Oxford City Council has written to the Chancellor of the Exchequer to ask him to make bold policy announcements to help tackle Oxford’s toxic and illegal air pollution in his upcoming Budget.
Councillor Bob Price, Leader of Oxford City Council, wrote to the Chancellor, Philip Hammond, last week.
He called for Mr Hammond to increase vehicle exercise duty on new diesel vehicles from April 2018, and then use the money raised to help fund a diesel scrappage scheme for those on low incomes.
A scrappage scheme would see drivers financially compensated for scrapping their diesel vehicle and replacing it with a more environmentally-friendly version.
Councillor Price said the policies combined would “help people move away from their diesel vehicle to a cleaner option”, adding that local initiatives, such as Oxford’s Zero Emission Zone proposals, would be “far more successful if they are supported by bold national policy changes to diesel taxation”.
The Chancellor will present his Autumn Budget to Parliament on Wednesday 22 November.
Despite a 36.9 per cent reduction in nitrogen dioxide (NO2) levels across Oxford in the last decade, parts of the city centre are still failing to meet legal targets on the harmful pollutant.
Oxford City Council and Oxfordshire County Council are currently consulting on proposals to introduce the world’s first Zero Emission Zone in Oxford. The proposals, which would be phased between 2020 and 2035, would cut NO2 levels by up to 74 per centre.
In June, the City Council wrote to the Government to ask for more funding and powers to tackle air pollution in Oxford.
The City Council, supported by the County Council, has already received £500,000 of Government funding to install charging points for electric taxis and £800,000 of Government funding to install 100 electric vehicle charging points for Oxford residents.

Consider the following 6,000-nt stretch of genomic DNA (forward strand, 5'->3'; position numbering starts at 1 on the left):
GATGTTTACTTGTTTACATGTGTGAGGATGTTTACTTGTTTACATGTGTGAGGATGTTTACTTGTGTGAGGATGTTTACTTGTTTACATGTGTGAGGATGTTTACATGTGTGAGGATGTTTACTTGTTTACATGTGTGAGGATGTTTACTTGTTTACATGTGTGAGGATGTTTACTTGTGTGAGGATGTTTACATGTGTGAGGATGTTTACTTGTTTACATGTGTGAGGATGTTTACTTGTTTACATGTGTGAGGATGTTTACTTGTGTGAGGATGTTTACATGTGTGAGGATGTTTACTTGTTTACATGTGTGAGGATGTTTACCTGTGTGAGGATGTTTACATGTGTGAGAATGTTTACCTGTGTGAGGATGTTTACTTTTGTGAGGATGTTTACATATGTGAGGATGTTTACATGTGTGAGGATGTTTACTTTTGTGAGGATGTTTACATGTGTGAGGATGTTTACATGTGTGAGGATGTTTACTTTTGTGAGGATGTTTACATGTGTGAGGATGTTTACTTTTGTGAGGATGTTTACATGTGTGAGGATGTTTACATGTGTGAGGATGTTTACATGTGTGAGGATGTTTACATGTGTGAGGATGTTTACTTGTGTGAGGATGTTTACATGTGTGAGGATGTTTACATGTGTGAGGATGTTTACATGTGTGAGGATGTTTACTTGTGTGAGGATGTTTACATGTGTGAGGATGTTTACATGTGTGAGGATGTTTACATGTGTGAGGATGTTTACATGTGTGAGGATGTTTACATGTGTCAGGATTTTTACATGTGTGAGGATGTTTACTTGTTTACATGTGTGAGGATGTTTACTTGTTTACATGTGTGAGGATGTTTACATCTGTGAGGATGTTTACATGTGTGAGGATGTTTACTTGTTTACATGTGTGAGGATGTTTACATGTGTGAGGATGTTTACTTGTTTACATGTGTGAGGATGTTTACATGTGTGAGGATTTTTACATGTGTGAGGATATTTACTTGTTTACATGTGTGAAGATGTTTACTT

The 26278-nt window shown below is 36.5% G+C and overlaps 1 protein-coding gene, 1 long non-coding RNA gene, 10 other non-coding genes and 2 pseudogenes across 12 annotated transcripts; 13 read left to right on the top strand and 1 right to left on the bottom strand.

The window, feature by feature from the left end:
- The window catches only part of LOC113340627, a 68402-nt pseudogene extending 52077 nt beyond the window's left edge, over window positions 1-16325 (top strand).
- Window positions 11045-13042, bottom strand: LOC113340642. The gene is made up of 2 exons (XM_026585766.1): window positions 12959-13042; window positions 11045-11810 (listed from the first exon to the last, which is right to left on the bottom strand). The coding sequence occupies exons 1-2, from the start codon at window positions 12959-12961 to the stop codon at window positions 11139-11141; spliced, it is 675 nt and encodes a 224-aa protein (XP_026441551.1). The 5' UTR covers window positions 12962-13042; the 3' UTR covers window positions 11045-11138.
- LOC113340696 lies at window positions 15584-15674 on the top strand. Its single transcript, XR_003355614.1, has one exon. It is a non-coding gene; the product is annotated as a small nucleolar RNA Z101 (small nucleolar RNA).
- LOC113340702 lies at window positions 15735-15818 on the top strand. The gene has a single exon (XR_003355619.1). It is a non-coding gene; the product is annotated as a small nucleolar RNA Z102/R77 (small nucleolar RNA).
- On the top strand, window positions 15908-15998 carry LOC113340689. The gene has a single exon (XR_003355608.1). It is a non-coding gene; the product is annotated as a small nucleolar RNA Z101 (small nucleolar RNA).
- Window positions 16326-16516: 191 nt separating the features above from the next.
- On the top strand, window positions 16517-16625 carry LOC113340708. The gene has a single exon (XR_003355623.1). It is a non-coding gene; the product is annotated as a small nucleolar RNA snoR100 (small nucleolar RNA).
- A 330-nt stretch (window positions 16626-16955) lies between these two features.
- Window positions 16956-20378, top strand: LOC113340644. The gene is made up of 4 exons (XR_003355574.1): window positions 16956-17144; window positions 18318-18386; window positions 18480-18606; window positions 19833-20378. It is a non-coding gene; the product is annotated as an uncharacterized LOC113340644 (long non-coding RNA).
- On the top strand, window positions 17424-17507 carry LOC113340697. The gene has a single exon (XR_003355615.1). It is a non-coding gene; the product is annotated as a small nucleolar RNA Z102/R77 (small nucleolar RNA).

The Royal College of Physicians and the Royal College of Paediatrics and Child Health found, in a 2016 report, that air pollution contributes to cancer, asthma, stroke and heart disease, diabetes, obesity, and changes linked to dementia. It found that, each year in the UK, outdoor air pollution causes around 40,000 deaths.
In his letter to the Chancellor, Councillor Price said: “Air pollution is at crisis levels in our towns and cities. Road vehicles contribute about 80 per cent of nitrogen dioxide pollution at the roadside and diesel vehicles make up a big part of this.
“Children born this year are likely to face another 10 years of poor air quality under current plans. This could have a devastating effect on their health – it could stunt their lung growth and leave them with long term health problems.
“Not only is diesel harmful for our health, it’s expensive – it’s estimated that air pollution is costing the Treasury around £20 billion a year. I urge you to use this Budget to put in place bold fiscal policies that will help tackle this health crisis.”
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